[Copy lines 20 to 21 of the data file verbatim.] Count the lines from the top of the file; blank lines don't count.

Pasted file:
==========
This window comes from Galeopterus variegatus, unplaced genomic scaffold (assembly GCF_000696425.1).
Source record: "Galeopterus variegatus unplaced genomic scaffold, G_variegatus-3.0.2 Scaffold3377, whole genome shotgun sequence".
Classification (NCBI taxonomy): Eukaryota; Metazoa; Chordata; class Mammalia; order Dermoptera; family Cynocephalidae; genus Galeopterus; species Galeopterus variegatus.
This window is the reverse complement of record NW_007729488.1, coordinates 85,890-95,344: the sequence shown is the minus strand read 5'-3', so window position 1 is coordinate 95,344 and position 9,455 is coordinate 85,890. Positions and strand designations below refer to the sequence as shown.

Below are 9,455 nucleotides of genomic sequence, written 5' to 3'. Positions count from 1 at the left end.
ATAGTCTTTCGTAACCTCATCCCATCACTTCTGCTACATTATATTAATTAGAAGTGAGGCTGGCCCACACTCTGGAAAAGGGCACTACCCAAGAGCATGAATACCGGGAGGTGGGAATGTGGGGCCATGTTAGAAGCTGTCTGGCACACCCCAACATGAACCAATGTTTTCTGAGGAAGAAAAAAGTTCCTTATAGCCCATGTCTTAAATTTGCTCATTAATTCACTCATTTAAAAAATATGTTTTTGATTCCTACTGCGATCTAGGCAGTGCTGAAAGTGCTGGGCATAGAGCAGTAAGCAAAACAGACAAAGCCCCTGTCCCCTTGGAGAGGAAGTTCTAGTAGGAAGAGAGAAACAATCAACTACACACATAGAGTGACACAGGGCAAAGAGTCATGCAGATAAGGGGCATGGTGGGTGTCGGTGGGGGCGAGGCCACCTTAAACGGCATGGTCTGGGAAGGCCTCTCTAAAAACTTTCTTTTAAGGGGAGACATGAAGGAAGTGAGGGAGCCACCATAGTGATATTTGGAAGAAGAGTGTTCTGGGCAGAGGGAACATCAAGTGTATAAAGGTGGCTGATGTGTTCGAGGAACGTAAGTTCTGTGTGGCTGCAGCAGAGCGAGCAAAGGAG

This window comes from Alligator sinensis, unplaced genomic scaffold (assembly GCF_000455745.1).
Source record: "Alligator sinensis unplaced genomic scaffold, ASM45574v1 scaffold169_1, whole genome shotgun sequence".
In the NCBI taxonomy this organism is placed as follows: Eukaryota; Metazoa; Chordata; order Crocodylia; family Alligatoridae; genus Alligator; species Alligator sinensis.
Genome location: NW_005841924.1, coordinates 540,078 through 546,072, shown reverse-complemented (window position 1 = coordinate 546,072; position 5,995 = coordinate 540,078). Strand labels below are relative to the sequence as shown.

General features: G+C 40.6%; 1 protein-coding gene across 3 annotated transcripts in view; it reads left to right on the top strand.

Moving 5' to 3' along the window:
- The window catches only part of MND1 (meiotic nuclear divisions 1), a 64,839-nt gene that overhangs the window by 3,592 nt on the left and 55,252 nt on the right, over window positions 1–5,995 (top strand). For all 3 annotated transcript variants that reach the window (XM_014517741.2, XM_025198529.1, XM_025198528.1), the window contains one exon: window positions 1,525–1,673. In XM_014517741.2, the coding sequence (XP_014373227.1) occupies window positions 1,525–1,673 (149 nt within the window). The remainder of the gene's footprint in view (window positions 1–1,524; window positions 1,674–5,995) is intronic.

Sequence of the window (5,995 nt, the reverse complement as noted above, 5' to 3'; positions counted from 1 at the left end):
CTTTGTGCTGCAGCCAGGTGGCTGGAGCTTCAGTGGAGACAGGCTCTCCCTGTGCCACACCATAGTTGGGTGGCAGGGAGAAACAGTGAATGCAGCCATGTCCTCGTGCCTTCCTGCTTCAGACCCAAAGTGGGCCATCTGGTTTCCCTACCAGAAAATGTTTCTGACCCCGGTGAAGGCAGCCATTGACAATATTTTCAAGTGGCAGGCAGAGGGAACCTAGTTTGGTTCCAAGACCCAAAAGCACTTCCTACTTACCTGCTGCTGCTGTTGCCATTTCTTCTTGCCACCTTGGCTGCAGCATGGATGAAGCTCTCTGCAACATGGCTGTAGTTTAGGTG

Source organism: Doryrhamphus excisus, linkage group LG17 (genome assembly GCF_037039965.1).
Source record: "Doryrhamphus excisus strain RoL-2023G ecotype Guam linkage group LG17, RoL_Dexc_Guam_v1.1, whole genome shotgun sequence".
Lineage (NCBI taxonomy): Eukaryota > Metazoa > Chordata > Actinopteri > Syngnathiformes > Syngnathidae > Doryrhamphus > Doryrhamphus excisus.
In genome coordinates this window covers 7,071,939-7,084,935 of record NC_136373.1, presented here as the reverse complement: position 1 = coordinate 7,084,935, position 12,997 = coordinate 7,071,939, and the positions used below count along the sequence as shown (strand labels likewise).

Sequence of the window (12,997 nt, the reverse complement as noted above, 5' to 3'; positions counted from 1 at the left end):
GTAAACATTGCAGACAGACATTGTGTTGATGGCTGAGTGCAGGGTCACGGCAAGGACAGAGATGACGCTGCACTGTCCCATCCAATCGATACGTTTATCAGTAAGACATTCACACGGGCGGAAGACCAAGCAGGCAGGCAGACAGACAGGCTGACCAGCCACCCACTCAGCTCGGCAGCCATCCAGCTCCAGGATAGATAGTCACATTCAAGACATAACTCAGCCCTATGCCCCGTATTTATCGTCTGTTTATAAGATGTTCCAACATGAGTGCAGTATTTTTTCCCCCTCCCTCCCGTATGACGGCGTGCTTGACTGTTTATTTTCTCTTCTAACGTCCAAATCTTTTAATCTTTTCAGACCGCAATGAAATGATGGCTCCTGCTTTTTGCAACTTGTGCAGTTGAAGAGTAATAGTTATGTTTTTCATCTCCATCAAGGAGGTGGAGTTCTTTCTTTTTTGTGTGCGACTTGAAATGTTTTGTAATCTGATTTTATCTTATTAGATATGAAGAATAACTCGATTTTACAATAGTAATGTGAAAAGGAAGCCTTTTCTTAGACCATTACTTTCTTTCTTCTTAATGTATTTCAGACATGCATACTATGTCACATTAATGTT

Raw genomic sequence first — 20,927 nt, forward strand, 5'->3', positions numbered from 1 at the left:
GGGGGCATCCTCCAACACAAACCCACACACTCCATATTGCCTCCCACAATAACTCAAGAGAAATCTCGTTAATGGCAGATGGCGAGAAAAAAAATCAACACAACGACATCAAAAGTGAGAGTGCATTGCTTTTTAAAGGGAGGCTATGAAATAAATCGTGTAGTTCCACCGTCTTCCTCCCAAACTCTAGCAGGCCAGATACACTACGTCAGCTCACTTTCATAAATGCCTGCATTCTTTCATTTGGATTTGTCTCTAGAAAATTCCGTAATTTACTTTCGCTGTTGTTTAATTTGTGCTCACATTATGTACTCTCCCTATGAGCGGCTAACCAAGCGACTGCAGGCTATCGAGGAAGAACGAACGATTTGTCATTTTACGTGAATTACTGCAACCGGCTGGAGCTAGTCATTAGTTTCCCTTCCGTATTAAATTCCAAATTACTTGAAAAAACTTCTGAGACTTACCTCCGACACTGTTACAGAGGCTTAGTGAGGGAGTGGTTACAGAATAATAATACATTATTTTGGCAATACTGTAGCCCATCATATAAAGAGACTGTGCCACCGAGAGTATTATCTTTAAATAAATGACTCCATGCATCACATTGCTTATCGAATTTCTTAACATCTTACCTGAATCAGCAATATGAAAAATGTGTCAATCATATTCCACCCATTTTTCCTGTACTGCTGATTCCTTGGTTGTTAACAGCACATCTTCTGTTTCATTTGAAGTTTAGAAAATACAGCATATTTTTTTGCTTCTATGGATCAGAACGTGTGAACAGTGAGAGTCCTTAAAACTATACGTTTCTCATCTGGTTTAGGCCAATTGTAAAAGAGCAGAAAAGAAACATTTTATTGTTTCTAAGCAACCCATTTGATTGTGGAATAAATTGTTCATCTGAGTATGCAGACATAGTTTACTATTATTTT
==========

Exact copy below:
Sequence of the window (12,997 nt, the reverse complement as noted above, 5' to 3'; positions counted from 1 at the left end):
GTAAACATTGCAGACAGACATTGTGTTGATGGCTGAGTGCAGGGTCACGGCAAGGACAGAGATGACGCTGCACTGTCCCATCCAATCGATACGTTTATCAGTAAGACATTCACACGGGCGGAAGACCAAGCAGGCAGGCAGACAGACAGGCTGACCAGCCACCCACTCAGCTCGGCAGCCATCCAGCTCCAGGATAGATAGTCACATTCAAGACATAACTCAGCCCTATGCCCCGTATTTATCGTCTGTTTATAAGATGTTCCAACATGAGTGCAGTATTTTTTCCCCCTCCCTCCCGTATGACGGCGTGCTTGACTGTTTATTTTCTCTTCTAACGTCCAAATCTTTTAATCTTTTCAGACCGCAATGAAATGATGGCTCCTGCTTTTTGCAACTTGTGCAGTTGAAGAGTAATAGTTATGTTTTTCATCTCCATCAAGGAGGTGGAGTTCTTTCTTTTTTGTGTGCGACTTGAAATGTTTTGTAATCTGATTTTATCTTATTAGATATGAAGAATAACTCGATTTTACAATAGTAATGTGAAAAGGAAGCCTTTTCTTAGACCATTACTTTCTTTCTTCTTAATGTATTTCAGACATGCATACTATGTCACATTAATGTT